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Research by Lee Ann Jarousse

The migration to a new version of the clinical codes used for hospital reimbursement, as well as quality and patient safety reporting has been discussed for more than 20 years. Despite last month's news that the Centers for Medicare and Medicaid Services will initiate rulemaking potentially to push back from the Oct. 1, 2013, compliance date, now is not the time to take your foot off the pedal. Transitioning to the new coding system is a mammoth undertaking, one that requires not just significant technology upgrades, but also thorough training of clinical, coding and financial staffs. Hospitals that fail to complete the overhaul to ICD-10 risk taking a sizable hit in reimbursements. The consequences for not complying include billing backlogs, cash flow delays, increased claims rejections and denials, unintended shifts in payment and costly back-end work to correct problems. Not including ICD-10 in your electronic health record plans will result in expensive retrofitting later.

The ICD-9-CM codes found in administrative claims data are the DNA of diagnosis-related groups used for hospital payment. In addition, many of the quality measures used to report on patient safety, health care-acquired conditions and value-based purchasing are driven by these codes. ICD-9-CM lacks the increased level of detail required for these emerging needs. A more robust and modern classification system is needed to identify new medical conditions and, more importantly, to recognize innovations in medical technology that are reshaping the way health care is delivered. There are several other benefits to providers as well, including the decreased need to include supporting documentation with claims, data for improved disease management to prevent readmissions, and better administrative data to evaluate medical processes and outcomes. Changing to a new coding system is challenging and requires careful timing as it overlaps with other national initiatives and requires prioritizing resources.

The final rule for ICD-10 implementation provided a nearly five-year implementation time frame. This is not merely about educating your coders, nor is it strictly an IT project, although there are significant information system issues. Every application in which diagnosis or procedure codes are captured, stored, analyzed or reported is affected. The transition to ICD-10 will involve executive leadership challenges across a wide range of functional areas, including finance, information services, decision support, compliance and the medical staff.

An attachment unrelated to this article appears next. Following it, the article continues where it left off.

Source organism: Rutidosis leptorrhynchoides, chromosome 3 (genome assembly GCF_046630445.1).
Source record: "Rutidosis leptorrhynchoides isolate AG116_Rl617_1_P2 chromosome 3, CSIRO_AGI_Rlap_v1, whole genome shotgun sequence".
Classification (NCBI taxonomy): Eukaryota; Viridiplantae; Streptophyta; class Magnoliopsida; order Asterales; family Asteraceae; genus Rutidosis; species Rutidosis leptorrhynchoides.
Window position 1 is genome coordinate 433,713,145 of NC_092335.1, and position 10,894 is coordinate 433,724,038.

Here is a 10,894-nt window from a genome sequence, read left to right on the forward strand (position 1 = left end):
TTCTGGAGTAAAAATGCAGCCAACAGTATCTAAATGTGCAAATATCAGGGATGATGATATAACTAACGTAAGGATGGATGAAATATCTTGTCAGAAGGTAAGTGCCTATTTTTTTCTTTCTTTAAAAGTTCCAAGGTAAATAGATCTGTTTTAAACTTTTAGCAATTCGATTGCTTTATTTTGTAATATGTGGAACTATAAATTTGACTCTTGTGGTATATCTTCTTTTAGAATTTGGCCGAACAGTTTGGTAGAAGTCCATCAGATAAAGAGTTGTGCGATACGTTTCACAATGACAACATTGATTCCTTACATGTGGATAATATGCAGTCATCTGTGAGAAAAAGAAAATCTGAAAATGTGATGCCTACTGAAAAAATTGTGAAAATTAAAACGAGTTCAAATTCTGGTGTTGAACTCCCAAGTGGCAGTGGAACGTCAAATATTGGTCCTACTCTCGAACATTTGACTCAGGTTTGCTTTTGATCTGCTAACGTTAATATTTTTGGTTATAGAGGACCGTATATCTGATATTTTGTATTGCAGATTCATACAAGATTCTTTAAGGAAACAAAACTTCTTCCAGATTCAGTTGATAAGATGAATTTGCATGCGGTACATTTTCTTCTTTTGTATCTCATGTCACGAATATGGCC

Health care organizations should have a carefully designed, integrated transition plan to address the new system's implications for timely reimbursement, information technology, decision support, quality and compliance reporting, staffing and training. That transition plan should involve a reevaluation of your clinical, financial and administrative work processes, which is why strategic planning and executive sponsorship are critical for success. — By Nelly Leon-Chisen

Case studies

Rady Children's Hospital | San Diego

Rady Children's Hospital began its ICD-10 planning in 2010. "So far, our experience has been one of steady work," says Albert Oriol, chief information officer. "We quickly got the organization's attention; we realize this is not just an IT initiative." Recognizing the importance of accurate documentation upstream, Rady launched a clinical documentation improvement program with support and leadership from key physicians. "If we manage this right, we can better document what's going on with the patient and get better data to improve how we manage their care," Oriol says. The organization also is upgrading its information systems and will begin testing this summer, with plans to be fully compliant by the summer of 2013. One of the biggest challenges, Oriol says, involves academic research. Many research projects rely on diagnostic and procedure codes and without the researchers' attention, it will be difficult to make the transition.

St. Luke's Health System | Boise, Idaho

A 44-page executive briefing on ICD-10 by the American Hospital Association caught the immediate attention of senior leaders at St. Luke's Health System. Following an assessment and implementation analysis, the organization realized it was better to start from scratch than to try to bring disparate systems up to speed. A new enterprisewide electronic health record and practice management system will replace individual systems still in place at individual hospitals. "We are a pretty new system," says Adreinne Edens, system vice president and CIO. "We were not operating at an enterprise level yet." She adds, "If we hadn't started this several years ago, we wouldn't have the plan and the capital in place to do this in time." One of the biggest challenges has been staffing the project, notes Edens. "We have to free up the right people. This is not a part-time project." St. Luke's hired a third-party consultant to assist with the project. "Having a third party involved will help identify things you haven't already thought of," says Jason Ewing, IT director of enterprise business services.

Avera Health | Sioux Falls, S.D.

As part of the ICD-10 assessment, Avera Health is trying to negate productivity and revenue losses following implementation. This includes regular discussions with the chief medical information officer and chief medical officers to map out physician training. "We know we need to provide various modes of physician training," says Kathy Dorale, vice president of health information management. "That's one of our biggest challenges — getting physicians to engage in the process and understand the change. Some will get it, some won't."